One might think that since dogs cannot speak, it is more challenging to communicate with them. Indeed, this might be the case if words were always valid. Dogs lacking words make communicating with them more accessible in some ways. Rather than muddying the water with terms, we can use observation and their behavior to communicate accurately. Observations are critical in life and, as it relates to dogs, can be used to deepen the bond you share. By observing your dog’s body language, you can learn more about them as individuals. Although I view body language as behavior, I also use it to predict future behavior—and you can too! Specifically, I observe dogs and their body language to determine if they are friendly, neutral, or becoming alert which precedes reactivity or aggression—not as part of their personality, but from moment to moment and context to context. The body parts I pay special attention to are the eyes, ears, mouth, and tail. I also look at the dog’s overall weight distribution.
I think of body language behavior as being on a scale. You see friendly behavior on one end of the scale; as you move up the scale, you see neutral behavior. As you move up to the right farther on the scale, you begin to observe low-level signs of mild reactivity, or what I label as precursor behavior. Finally, you see overt aggression on the far-right end of the scale. It’s important to note that each dog is different, and it’s a collection of behaviors to observe, not a single instance.
Your dog’s body language will give you insight into their feelings and predict what behaviors might happen next. You might notice your dog greeting you or looking directly at you or someone they love. Or, your dog may love everyone they come into contact with! In these instances, the eyes are soft without long periods of staring. Their ears are either pinned back against their head or in a neutral, natural stance. Their mouth is open, and you can see their teeth. They might even be using their teeth! Their tongue is out or sitting naturally within their mouth. Their tail might wag loosely in big circles or sit lower with a fast wag back and forth. Those looks appear to have a loving gaze and overall loose body posture. Their overall body weight is forward or evenly distributed, and their body is wiggly.
As you move towards the right of the scale, you might see more neutral body language. These times might include when they are in a familiar place but not getting direct attention. They may be lounging in the living room, investigating their yard, or smelling on a walk. Your dog’s eyes will remain soft and casually scan their environment. Their ears will set as they usually would, which varies greatly by breed. Your dog’s mouth might be open or gently closed with their lips loose. Their tail is neutral, and your dog’s body weight is evenly distributed.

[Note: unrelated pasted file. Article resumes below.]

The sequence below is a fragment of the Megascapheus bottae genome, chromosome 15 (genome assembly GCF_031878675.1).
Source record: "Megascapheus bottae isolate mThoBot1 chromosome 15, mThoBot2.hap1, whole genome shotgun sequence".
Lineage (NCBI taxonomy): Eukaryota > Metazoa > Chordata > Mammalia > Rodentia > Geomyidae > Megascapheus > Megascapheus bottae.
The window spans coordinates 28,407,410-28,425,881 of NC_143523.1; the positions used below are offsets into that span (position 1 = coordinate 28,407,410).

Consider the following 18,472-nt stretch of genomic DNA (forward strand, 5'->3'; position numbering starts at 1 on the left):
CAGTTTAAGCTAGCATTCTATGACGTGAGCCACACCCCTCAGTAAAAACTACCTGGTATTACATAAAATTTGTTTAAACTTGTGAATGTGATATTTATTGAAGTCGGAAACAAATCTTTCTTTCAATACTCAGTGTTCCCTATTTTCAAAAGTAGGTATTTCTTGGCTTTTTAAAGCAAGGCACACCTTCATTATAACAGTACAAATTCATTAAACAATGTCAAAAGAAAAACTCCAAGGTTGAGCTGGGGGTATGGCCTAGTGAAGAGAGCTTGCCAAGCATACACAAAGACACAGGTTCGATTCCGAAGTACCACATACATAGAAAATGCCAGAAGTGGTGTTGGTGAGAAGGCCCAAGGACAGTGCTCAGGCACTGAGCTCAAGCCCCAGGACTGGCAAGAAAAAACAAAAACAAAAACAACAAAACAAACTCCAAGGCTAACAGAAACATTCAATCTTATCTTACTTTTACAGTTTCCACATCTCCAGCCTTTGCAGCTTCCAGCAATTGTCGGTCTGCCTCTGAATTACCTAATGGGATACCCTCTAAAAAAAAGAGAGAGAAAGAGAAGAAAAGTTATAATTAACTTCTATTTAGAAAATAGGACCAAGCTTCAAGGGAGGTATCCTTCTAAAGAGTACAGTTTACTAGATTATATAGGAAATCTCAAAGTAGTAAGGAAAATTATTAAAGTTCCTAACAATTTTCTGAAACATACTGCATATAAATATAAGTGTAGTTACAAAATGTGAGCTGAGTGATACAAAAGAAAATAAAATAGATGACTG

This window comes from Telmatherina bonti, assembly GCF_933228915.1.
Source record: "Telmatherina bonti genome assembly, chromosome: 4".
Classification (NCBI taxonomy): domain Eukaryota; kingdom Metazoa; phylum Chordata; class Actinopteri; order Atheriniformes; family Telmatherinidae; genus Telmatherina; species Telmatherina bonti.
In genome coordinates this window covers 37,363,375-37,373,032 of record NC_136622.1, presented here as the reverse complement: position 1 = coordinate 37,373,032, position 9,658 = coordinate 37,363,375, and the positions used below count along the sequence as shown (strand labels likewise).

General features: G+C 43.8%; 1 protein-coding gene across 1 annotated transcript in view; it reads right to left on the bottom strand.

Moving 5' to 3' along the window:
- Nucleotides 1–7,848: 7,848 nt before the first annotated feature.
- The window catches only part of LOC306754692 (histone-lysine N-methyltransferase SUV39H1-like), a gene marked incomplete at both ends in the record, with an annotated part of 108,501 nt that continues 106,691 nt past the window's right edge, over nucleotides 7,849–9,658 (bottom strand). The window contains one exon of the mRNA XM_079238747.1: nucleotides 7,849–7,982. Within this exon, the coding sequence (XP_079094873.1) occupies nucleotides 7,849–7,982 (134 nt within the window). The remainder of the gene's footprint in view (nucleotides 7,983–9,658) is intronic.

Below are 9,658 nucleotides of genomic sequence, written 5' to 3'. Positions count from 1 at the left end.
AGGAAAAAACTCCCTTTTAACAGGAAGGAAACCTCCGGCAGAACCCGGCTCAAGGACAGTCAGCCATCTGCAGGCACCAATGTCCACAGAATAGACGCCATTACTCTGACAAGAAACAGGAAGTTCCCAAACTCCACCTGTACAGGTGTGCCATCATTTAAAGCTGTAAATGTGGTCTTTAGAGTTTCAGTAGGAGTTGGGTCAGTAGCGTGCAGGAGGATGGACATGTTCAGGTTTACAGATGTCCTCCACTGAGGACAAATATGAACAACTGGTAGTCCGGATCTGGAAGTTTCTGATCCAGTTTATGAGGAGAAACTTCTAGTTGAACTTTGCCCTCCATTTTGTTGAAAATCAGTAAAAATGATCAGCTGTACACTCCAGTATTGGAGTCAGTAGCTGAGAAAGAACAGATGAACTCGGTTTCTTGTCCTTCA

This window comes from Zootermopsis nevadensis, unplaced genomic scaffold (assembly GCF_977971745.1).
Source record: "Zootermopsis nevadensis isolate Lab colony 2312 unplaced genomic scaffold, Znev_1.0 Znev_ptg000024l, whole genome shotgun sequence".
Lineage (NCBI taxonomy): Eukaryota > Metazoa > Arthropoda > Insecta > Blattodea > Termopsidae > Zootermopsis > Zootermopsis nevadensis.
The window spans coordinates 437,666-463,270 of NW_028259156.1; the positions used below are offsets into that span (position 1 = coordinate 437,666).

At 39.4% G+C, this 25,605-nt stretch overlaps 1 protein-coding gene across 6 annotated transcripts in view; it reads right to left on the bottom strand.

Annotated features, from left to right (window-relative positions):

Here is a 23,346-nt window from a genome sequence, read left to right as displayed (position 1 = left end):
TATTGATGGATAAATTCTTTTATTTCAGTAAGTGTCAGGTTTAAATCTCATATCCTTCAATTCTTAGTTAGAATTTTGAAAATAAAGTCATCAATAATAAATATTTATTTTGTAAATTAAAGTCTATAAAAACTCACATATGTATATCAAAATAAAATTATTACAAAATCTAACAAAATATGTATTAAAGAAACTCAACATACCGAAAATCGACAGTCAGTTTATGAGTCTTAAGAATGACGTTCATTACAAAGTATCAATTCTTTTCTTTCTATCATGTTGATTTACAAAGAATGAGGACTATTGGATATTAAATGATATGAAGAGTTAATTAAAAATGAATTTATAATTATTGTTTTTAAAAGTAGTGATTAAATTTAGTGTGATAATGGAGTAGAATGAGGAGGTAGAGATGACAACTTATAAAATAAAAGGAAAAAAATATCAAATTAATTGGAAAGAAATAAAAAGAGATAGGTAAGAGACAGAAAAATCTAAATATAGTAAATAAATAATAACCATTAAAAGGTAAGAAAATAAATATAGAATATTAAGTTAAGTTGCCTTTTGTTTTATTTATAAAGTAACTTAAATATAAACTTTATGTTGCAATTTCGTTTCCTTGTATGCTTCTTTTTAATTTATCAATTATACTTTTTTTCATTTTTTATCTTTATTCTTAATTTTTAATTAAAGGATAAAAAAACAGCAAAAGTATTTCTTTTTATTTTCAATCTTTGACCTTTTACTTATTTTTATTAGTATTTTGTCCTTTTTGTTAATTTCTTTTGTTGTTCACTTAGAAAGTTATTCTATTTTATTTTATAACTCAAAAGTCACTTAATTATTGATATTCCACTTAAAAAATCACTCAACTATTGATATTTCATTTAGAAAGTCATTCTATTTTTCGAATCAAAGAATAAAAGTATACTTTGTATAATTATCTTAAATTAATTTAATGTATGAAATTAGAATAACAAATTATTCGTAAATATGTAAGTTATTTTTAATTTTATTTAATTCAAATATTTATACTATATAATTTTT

Precursors to Reactivity and Aggression
Continue moving towards the right on the scale, and you might begin to see what appears to be an interest developing into concern in your dog. Your dog’s body language begins to change and form what I label as precursors. The first and most mild behavior is a change in your dog’s eye contact. They will start looking directly at the target. If the behavior intensifies, your dog’s eyes may get tighter and be more focused with a direct stare towards the target that becomes difficult to interrupt. Your dog’s ears will begin to perk up. For dogs with a higher ear carriage (e.g., German Shepherd, Siberian Husky, Shiba Inu), the ears might point directly at the target as the behavior progresses. You’ll see a neutral, open mouth be pulled tightly closed and lips tighten. In more dangerous cases, the corner of your dog’s mouth will come forward. Their tail will start by elevating and, as the behavior intensifies, begin pointing more directly towards the target. At that point, pulling your dog’s attention off the intended target might be challenging and might even feel impossible. Your dog’s body weight is forward, and their body is stiff. There is a pause and then often a burst of reactivity or aggression.
It is important to note that nearly every dog engages in some level of concern and precursor behavior. All dogs engage in friendly, neutral, and precursor behavior—just like us! Although precursor behavior often results in some alert barking or reactivity, it does not always result in aggression. Knowing how these behaviors unfold in the moment not only helps you understand and communicate with your dog better. Understanding their body language can help keep you and your dog stay safe. It is equally important to know that each dog’s body language is slightly different based on their unique breed morphology. It is not a single instance or single body part but a collection of a few over several seconds. Start observing your dog today, and you might be surprised just how clear dogs are at communicating without the use of words!